Saturday, September 08, 2007
Quote on Church Authority
"Let us say frankly at the outset, that there has been a little, if we may not rather say a great deal, of exaggeration in the importance people have given to it [the authority of the Council of Trent]. One thing strikes us in the preaching and the writings of the Roman Catholicism of our day: it is the care with which it avoids discussions in detail, and controversies positively doctrinal. The course almost invariably pursued by the great preachers of the day, is to preach authority, the Church, and then to assume as admitted all that the Church teaches….
Such is the sense in which we would say that the importance of the question of authority is at the present day exaggerated...Let him [the Roman Catholic] then be beaten on a single point, and we shall be entitled to say to him, 'Your authority has been mistaken; what you have told us of its infallibility, therefore, is necessarily false. It makes no answer to objections; in fact, it exists only for the man who renounces objecting'…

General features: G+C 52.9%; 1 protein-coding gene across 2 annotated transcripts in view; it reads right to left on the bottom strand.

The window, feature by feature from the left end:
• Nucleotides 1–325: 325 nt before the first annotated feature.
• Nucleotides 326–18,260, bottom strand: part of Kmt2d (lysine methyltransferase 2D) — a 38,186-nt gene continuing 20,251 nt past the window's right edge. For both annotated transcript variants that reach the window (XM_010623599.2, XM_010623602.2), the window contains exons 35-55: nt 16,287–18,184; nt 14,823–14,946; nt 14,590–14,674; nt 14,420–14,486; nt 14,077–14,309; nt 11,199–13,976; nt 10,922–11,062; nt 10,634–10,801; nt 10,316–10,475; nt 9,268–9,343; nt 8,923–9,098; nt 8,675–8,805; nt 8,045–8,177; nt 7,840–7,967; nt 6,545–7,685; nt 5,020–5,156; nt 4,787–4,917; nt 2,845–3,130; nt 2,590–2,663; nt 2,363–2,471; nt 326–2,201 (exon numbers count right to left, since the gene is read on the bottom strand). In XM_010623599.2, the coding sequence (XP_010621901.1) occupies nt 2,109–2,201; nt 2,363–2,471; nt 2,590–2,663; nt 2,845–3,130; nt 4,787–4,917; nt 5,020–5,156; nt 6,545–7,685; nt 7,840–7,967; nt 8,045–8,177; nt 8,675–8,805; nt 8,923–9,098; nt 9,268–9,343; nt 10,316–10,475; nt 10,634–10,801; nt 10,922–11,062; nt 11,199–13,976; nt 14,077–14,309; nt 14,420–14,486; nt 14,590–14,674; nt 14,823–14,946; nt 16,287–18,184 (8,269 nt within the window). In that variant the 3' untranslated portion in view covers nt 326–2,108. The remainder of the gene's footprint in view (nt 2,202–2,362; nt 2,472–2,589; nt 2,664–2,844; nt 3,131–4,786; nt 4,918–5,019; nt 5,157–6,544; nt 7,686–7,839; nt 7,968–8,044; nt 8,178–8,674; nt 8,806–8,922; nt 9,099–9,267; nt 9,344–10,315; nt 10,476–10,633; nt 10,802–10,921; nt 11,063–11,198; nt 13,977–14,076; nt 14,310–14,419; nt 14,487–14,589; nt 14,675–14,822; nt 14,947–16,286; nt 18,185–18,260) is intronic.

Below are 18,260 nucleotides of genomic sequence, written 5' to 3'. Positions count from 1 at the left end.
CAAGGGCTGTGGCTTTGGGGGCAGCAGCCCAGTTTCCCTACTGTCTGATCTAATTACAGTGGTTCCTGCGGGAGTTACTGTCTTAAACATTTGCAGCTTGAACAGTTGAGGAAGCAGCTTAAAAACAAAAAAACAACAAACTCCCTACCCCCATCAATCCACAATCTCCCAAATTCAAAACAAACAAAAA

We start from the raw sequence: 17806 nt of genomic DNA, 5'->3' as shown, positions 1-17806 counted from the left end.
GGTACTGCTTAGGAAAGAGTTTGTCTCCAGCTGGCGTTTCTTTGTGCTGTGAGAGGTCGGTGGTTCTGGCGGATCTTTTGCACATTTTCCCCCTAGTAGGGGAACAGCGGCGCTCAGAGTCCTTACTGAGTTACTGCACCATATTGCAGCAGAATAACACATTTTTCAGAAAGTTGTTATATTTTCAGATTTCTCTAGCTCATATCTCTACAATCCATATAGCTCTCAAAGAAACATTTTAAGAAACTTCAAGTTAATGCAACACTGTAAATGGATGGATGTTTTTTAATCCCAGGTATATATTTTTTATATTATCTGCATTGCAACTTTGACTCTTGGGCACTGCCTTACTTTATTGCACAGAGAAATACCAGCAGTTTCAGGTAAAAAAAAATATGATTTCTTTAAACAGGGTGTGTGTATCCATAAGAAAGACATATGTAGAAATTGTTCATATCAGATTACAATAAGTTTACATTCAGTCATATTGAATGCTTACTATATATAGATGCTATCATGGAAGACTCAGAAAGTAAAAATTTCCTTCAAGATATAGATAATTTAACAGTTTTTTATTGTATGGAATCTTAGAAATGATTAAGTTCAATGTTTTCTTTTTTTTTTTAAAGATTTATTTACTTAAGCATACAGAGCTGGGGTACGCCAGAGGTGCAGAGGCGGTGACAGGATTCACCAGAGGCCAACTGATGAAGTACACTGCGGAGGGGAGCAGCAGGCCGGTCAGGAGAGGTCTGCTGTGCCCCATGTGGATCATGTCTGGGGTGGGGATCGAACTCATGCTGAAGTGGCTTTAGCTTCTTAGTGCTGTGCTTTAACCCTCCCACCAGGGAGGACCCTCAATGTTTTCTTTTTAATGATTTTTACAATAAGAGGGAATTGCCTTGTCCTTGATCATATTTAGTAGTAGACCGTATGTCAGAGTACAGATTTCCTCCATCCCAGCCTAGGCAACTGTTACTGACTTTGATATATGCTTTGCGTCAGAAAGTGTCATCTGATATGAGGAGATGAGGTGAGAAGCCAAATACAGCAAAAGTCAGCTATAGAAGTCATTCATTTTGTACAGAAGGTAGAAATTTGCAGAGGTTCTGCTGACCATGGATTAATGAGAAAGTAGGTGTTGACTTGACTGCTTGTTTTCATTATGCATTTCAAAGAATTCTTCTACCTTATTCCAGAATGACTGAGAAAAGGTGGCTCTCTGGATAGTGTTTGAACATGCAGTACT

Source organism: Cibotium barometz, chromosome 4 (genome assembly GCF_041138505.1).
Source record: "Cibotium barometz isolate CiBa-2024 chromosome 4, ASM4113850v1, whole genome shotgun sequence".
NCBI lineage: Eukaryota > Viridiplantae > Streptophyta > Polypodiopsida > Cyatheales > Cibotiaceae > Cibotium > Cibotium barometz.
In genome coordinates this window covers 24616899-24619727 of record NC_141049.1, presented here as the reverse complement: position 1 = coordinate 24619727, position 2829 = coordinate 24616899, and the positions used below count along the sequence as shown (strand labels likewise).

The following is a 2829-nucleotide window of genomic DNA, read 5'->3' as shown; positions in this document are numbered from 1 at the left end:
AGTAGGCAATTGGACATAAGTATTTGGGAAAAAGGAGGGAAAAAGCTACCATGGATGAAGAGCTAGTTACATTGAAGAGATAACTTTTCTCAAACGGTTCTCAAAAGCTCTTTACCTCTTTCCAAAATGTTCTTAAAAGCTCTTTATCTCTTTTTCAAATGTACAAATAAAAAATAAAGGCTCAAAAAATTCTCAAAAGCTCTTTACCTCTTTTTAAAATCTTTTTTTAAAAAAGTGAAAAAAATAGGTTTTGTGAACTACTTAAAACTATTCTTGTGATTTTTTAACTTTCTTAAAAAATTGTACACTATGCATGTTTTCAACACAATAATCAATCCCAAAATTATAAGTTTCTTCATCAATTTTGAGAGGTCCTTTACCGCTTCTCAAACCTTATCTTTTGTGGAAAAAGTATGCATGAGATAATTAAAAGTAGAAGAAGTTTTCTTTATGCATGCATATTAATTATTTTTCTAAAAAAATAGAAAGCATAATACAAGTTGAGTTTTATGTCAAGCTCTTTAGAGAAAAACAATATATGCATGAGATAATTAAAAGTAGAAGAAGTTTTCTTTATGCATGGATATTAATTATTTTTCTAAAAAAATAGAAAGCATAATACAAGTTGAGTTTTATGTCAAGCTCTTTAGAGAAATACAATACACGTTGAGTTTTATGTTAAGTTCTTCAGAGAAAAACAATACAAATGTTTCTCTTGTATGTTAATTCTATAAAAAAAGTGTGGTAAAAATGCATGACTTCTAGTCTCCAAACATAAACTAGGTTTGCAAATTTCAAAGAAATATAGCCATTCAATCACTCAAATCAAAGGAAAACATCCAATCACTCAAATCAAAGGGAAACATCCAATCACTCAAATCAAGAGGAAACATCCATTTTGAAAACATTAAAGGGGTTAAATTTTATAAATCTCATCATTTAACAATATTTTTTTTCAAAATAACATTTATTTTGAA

…We are told that we must renounce our own individual judgment; that to the Church alone belongs the right to interpret the Bible; and, lo, the first thing done, is to give us the Bible to interpret. If the passages adduced seem insufficient, what shall be done? Should they appear conclusive, should the Church, happy to see us enter into her views, tell us that we have judged rightly—we then come to a very simple conclusion, which is this: that if we have made a good use of our judgment once, we cannot believe ourselves incapable of making an equally good use of it another time.
Thus every demonstration of the Church's infallibility is, of itself, a vicious circle. Infallibility gains converts by imposture, not by demonstration."
-L.F. Bungener, History of the Council of Trent (1855)